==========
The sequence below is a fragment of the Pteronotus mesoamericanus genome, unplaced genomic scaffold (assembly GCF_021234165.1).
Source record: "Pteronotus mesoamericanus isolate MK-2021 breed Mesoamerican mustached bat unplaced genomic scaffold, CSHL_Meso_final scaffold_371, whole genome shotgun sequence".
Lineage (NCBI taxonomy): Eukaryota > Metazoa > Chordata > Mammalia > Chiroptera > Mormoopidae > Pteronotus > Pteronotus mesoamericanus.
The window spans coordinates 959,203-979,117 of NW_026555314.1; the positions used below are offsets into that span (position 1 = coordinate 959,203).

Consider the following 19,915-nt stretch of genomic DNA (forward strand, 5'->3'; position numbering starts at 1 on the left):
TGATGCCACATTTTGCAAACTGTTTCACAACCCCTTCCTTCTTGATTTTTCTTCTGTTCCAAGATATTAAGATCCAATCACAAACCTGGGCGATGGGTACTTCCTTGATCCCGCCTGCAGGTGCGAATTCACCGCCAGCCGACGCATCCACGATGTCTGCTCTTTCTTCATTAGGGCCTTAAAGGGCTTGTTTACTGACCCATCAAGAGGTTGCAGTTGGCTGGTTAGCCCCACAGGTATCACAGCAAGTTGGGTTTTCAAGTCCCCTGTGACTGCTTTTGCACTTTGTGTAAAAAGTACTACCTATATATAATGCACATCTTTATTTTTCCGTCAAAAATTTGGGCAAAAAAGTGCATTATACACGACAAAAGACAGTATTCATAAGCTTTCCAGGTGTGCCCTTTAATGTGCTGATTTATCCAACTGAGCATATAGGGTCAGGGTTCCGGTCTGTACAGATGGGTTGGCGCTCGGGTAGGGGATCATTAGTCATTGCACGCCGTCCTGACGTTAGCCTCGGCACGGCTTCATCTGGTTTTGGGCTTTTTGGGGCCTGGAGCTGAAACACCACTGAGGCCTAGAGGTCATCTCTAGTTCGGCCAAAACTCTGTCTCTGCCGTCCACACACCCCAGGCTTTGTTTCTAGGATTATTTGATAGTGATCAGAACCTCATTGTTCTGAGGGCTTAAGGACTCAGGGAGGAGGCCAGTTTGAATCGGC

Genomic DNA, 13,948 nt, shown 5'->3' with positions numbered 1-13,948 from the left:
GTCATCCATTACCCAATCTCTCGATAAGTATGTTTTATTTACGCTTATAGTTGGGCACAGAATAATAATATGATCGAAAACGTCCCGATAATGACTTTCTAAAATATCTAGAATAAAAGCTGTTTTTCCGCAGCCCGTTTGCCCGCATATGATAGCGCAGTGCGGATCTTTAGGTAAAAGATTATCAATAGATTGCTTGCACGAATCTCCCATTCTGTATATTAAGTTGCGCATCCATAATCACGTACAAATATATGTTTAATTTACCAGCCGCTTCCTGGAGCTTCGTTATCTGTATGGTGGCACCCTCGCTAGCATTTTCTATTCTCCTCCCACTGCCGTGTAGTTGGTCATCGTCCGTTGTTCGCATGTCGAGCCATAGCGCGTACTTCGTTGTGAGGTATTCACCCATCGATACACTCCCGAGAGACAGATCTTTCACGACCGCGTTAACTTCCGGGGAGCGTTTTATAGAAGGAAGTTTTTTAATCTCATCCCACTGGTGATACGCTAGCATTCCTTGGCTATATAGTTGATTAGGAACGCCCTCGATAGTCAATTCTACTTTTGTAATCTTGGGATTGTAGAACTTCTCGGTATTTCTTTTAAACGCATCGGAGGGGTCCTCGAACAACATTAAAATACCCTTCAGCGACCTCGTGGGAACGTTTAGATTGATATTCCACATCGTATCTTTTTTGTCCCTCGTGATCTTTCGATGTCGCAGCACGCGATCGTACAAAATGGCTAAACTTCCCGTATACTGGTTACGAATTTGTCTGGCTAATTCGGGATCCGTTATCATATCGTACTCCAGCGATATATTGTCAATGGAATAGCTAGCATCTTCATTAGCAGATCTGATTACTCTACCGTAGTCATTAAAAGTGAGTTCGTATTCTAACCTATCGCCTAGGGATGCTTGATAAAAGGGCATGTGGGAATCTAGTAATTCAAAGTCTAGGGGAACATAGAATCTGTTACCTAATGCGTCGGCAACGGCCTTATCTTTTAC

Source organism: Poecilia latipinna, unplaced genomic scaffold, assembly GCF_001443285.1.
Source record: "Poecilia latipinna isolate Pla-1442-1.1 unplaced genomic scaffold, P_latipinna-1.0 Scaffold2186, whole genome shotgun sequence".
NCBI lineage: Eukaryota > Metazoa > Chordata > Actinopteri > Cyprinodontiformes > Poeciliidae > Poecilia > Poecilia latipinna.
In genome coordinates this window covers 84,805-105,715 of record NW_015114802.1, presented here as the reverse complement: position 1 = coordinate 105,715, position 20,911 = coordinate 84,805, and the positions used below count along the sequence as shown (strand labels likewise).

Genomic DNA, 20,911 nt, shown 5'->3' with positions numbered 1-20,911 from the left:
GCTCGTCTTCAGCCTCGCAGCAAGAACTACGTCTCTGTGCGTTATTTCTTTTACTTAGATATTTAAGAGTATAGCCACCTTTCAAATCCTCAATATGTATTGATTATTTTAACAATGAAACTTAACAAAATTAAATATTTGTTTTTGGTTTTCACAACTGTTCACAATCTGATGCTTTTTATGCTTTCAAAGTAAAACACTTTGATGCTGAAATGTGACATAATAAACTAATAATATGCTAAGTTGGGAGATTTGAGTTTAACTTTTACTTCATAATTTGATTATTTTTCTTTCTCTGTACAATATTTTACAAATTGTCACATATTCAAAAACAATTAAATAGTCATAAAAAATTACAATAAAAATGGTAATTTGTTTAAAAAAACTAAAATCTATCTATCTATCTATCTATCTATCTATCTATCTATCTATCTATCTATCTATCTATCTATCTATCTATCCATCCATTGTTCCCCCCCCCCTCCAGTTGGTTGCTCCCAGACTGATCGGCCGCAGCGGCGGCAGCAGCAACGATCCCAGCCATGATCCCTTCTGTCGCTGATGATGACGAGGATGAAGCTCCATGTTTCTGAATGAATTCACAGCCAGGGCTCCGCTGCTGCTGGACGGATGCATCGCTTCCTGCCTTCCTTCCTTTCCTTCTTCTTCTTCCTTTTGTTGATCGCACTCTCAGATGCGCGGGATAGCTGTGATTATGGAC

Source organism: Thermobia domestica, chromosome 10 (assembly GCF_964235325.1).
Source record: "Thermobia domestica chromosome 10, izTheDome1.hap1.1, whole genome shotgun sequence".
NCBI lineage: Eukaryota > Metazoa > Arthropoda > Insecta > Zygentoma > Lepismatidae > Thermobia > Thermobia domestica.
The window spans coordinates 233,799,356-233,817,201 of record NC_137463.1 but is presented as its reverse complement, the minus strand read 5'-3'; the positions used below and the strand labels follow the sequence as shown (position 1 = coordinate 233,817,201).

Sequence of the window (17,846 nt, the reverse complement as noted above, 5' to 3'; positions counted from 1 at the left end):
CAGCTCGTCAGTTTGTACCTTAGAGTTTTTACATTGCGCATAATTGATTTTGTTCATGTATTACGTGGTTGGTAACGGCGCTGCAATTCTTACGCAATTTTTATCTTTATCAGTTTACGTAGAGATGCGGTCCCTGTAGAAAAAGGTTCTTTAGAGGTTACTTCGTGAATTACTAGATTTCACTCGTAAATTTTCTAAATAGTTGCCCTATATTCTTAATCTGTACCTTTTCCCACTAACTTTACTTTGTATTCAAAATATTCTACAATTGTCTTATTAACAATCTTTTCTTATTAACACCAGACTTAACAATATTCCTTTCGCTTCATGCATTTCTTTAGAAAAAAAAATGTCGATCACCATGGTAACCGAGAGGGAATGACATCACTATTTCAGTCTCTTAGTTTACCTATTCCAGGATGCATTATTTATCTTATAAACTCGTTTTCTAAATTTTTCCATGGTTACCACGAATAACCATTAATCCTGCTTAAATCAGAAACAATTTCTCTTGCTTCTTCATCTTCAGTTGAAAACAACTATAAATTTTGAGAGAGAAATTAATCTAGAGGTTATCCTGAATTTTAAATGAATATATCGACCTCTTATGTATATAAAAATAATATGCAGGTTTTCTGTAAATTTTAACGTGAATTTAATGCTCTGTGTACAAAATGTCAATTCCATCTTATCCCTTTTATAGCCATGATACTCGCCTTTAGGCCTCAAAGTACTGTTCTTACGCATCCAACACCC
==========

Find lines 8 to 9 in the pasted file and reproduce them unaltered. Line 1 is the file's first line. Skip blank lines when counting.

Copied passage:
GTCATCCATTACCCAATCTCTCGATAAGTATGTTTTATTTACGCTTATAGTTGGGCACAGAATAATAATATGATCGAAAACGTCCCGATAATGACTTTCTAAAATATCTAGAATAAAAGCTGTTTTTCCGCAGCCCGTTTGCCCGCATATGATAGCGCAGTGCGGATCTTTAGGTAAAAGATTATCAATAGATTGCTTGCACGAATCTCCCATTCTGTATATTAAGTTGCGCATCCATAATCACGTACAAATATATGTTTAATTTACCAGCCGCTTCCTGGAGCTTCGTTATCTGTATGGTGGCACCCTCGCTAGCATTTTCTATTCTCCTCCCACTGCCGTGTAGTTGGTCATCGTCCGTTGTTCGCATGTCGAGCCATAGCGCGTACTTCGTTGTGAGGTATTCACCCATCGATACACTCCCGAGAGACAGATCTTTCACGACCGCGTTAACTTCCGGGGAGCGTTTTATAGAAGGAAGTTTTTTAATCTCATCCCACTGGTGATACGCTAGCATTCCTTGGCTATATAGTTGATTAGGAACGCCCTCGATAGTCAATTCTACTTTTGTAATCTTGGGATTGTAGAACTTCTCGGTATTTCTTTTAAACGCATCGGAGGGGTCCTCGAACAACATTAAAATACCCTTCAGCGACCTCGTGGGAACGTTTAGATTGATATTCCACATCGTATCTTTTTTGTCCCTCGTGATCTTTCGATGTCGCAGCACGCGATCGTACAAAATGGCTAAACTTCCCGTATACTGGTTACGAATTTGTCTGGCTAATTCGGGATCCGTTATCATATCGTACTCCAGCGATATATTGTCAATGGAATAGCTAGCATCTTCATTAGCAGATCTGATTACTCTACCGTAGTCATTAAAAGTGAGTTCGTATTCTAACCTATCGCCTAGGGATGCTTGATAAAAGGGCATGTGGGAATCTAGTAATTCAAAGTCTAGGGGAACATAGAATCTGTTACCTAATGCGTCGGCAACGGCCTTATCTTTTAC

Source organism: Poecilia latipinna, unplaced genomic scaffold, assembly GCF_001443285.1.